I like talking about policy. I enjoy discussing ideas. And I appreciate people who ask my opinion. (Can’t you tell? <g>)
So, I was glad to get a policy survey from Rep. Ron Crimm. He seems like a good man, open to hearing from his constituents. And the questions seemed timely, as they were about issues likely to come before the General Assembly this year.
In order for you, too, to know what might be on the mind of your representative, especially if they are a Republican, I decided to share both the survey and my answers, along with some notes just for this article. Let’s see what we have to look forward to in January, shall we?
(In order to keep everything straight, the survey questions are in bold, my response is in block quote, and my additional notes are in parens and italics. Here we go!)
Thank you for taking time to ask my opinion about various issues the General Assembly will be facing. Rather than use paper, I decided to send you an email with my responses.
1. What suggestions would you make to fund government agencies in Kentucky? (Possible answers are Increase Taxes, Cut Spending, Decrease Taxes and Overregulation)
Other — Combination of tax reform, tax decrease, and tax increase. Too many exemptions and loopholes in current tax structure, especially economic incentives for companies that aren’t proven to deliver equal value. Effective tax rate on business and individuals (not stated tax rate) is too low. Would like to see serious discussion of Jim Wayne’s plan.
(Unfortunately, Jim Wayne’s tax fairness plan has no chance of even being discussed in today’s Frankfort. And the framing on the answers is classic: whenever you mention regulation you have to include either “over” or “excessive” with it. Finally, I should have said the effective tax rate on SOME businesses and individuals is too low.)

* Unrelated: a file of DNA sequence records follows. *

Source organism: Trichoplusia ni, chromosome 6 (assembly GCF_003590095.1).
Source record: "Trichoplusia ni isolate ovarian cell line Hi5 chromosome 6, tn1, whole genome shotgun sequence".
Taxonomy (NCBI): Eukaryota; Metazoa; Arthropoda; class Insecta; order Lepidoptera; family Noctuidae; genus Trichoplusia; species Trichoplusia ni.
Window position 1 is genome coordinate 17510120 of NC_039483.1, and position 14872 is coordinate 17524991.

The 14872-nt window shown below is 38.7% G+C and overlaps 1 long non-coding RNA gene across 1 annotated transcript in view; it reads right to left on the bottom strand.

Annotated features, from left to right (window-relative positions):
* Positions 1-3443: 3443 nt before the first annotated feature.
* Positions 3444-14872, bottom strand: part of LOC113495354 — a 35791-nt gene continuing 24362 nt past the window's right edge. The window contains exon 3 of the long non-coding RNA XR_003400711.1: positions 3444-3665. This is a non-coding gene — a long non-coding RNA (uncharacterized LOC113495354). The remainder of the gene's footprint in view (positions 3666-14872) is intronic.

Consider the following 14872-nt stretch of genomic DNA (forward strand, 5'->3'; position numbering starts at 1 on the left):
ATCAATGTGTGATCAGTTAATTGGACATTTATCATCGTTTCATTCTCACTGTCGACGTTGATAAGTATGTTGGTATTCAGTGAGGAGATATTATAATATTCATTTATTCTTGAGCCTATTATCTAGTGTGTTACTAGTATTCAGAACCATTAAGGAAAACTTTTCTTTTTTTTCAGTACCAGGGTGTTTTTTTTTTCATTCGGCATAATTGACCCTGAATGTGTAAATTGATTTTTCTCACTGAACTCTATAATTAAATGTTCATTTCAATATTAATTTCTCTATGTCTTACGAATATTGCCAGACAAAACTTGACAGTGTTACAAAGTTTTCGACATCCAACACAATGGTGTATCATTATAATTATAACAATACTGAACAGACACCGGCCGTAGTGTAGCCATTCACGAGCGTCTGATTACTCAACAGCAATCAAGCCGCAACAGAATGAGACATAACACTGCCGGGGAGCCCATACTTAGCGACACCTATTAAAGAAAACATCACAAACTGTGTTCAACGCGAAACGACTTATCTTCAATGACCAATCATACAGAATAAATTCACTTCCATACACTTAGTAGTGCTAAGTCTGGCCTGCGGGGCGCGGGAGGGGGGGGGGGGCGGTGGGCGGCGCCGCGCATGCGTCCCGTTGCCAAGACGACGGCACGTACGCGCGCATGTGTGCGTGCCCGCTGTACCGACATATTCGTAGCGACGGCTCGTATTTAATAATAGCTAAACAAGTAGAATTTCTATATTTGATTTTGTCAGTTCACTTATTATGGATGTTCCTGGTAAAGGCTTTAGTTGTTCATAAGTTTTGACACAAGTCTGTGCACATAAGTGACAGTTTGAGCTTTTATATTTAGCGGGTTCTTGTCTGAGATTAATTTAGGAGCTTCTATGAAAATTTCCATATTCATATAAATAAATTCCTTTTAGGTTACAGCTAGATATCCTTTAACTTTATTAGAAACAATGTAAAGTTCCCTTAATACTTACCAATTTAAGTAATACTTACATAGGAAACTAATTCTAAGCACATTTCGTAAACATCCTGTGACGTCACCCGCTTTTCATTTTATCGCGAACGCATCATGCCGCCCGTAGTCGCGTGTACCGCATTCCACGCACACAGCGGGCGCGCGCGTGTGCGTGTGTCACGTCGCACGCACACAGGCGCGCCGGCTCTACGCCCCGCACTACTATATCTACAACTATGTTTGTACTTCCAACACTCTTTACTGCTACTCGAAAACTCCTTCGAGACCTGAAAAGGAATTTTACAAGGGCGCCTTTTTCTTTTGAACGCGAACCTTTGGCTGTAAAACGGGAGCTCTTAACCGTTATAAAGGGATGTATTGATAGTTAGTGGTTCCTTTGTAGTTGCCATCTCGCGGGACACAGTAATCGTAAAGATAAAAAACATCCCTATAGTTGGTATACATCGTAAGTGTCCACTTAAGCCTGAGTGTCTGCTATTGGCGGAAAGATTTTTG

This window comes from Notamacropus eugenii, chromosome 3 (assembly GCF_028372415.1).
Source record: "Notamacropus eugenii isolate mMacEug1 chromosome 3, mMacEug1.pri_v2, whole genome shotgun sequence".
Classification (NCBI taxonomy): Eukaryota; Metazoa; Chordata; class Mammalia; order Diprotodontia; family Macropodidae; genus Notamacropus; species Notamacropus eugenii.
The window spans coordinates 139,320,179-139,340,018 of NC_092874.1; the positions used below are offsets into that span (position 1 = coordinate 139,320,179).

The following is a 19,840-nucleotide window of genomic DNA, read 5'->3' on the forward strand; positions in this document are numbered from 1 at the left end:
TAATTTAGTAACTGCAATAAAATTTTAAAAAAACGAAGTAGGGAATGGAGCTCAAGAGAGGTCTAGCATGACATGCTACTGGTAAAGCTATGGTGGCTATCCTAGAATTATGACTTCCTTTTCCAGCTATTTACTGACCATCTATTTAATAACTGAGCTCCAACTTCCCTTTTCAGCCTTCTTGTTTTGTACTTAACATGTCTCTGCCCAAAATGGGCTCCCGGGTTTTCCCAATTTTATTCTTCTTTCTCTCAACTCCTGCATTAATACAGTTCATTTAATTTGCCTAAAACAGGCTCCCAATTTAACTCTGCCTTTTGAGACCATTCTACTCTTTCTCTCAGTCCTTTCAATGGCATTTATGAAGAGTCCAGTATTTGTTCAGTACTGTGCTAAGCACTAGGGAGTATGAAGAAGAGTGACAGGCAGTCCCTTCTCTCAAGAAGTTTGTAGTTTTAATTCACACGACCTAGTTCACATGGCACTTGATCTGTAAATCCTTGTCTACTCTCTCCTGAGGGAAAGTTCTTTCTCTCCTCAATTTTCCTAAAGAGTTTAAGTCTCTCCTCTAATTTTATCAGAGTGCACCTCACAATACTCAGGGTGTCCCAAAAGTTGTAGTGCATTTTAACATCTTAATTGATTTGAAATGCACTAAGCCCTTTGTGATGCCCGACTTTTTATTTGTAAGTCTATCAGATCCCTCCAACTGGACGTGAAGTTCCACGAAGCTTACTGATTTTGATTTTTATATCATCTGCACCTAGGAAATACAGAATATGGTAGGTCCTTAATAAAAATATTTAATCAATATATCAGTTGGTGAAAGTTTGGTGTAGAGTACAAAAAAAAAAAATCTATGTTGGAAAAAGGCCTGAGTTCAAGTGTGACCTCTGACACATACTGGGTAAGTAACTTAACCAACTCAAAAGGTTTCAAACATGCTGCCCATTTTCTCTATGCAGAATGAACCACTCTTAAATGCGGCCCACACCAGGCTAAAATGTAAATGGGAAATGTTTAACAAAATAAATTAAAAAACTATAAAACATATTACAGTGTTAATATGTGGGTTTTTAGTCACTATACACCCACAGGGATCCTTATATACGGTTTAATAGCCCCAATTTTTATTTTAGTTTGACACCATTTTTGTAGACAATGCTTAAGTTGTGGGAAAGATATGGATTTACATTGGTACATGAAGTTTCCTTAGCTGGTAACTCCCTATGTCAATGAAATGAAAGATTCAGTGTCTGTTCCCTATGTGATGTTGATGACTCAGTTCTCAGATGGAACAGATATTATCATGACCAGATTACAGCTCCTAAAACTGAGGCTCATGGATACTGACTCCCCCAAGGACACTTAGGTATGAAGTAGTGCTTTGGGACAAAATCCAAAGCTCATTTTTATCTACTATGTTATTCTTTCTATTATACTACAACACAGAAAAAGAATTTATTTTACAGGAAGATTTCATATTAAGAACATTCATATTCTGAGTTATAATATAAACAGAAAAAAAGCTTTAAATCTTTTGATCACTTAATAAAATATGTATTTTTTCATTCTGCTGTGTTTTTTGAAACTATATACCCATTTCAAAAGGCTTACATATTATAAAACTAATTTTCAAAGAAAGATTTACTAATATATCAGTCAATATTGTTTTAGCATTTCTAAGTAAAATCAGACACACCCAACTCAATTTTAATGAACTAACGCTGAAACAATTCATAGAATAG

2. Should the General Assembly pass legislation that would give it more oversight and approval of executive orders, like the creation of Obamacare in Kentucky? (Yes, No, Undecided)
Undecided. I know some people were upset with Governor Beshear’s action around Kynect. (I supported it.) On the other hand, I would be interested in knowing what other executive orders the Legislature is concerned about. I would have to see the actual legislation, and analyze its effects on the ability to govern, to determine whether or not I supported it.
(I wonder if the Republicans are still pissed that the Gov set up Kynect and helped thousands of Kentuckians have health insurance? Uhm, that would be a YES. But I don’t recall Beshear going crazy with executive orders. And, aren’t we treading into some constitutional issues here? Would have been nice to get more than one sentence about the problem. Unless, of course, you just want to collect a bunch of Yesses so you can use them as proof that “everyone supports this.” Oh wait …)
3. Are you concerned that overregulation by the EPA on Kentucky Coal will raise energy costs?
No. The EPA is not the problem; the market is turning its back on coal, and it is time we face reality as a state and figure out what we are going to do in a post-coal era.
(See the earlier note about always using “over” in combination with “regulation.” Obviously, dealing with climate change is not on Rep. Crimm’s radar. Nor is figuring out what Eastern Kentucky is going to do when the last mine closes.)
4. Should Kentucky allow workers who are not in a union to keep more of their take-home pay?
No, no, no. (Nice wording on the question, by the way.) Right-To-Freeload is a travesty of a bill. It has nothing to do with workers; it is about destroying unions so they cannot support Democrats. We need more unions, not less.
(One of the more dishonest questions on the survey. A better wording would be “keep more of their take-home pay, which will be much lower than it would have been, so that the extra money they keep will not come near making up the money they lost by having their union destroyed.”)
5. The cost for most publicly-funded projects in Kentucky, including schools, requires the use of prevailing wage. Studies have shown this can increase the cost of a project by 10 to 14 percent over the cost of the same project built in the private sector. To allow our limited funds for infrastructure project to go further, should Kentucky eliminate the use of prevailing wage?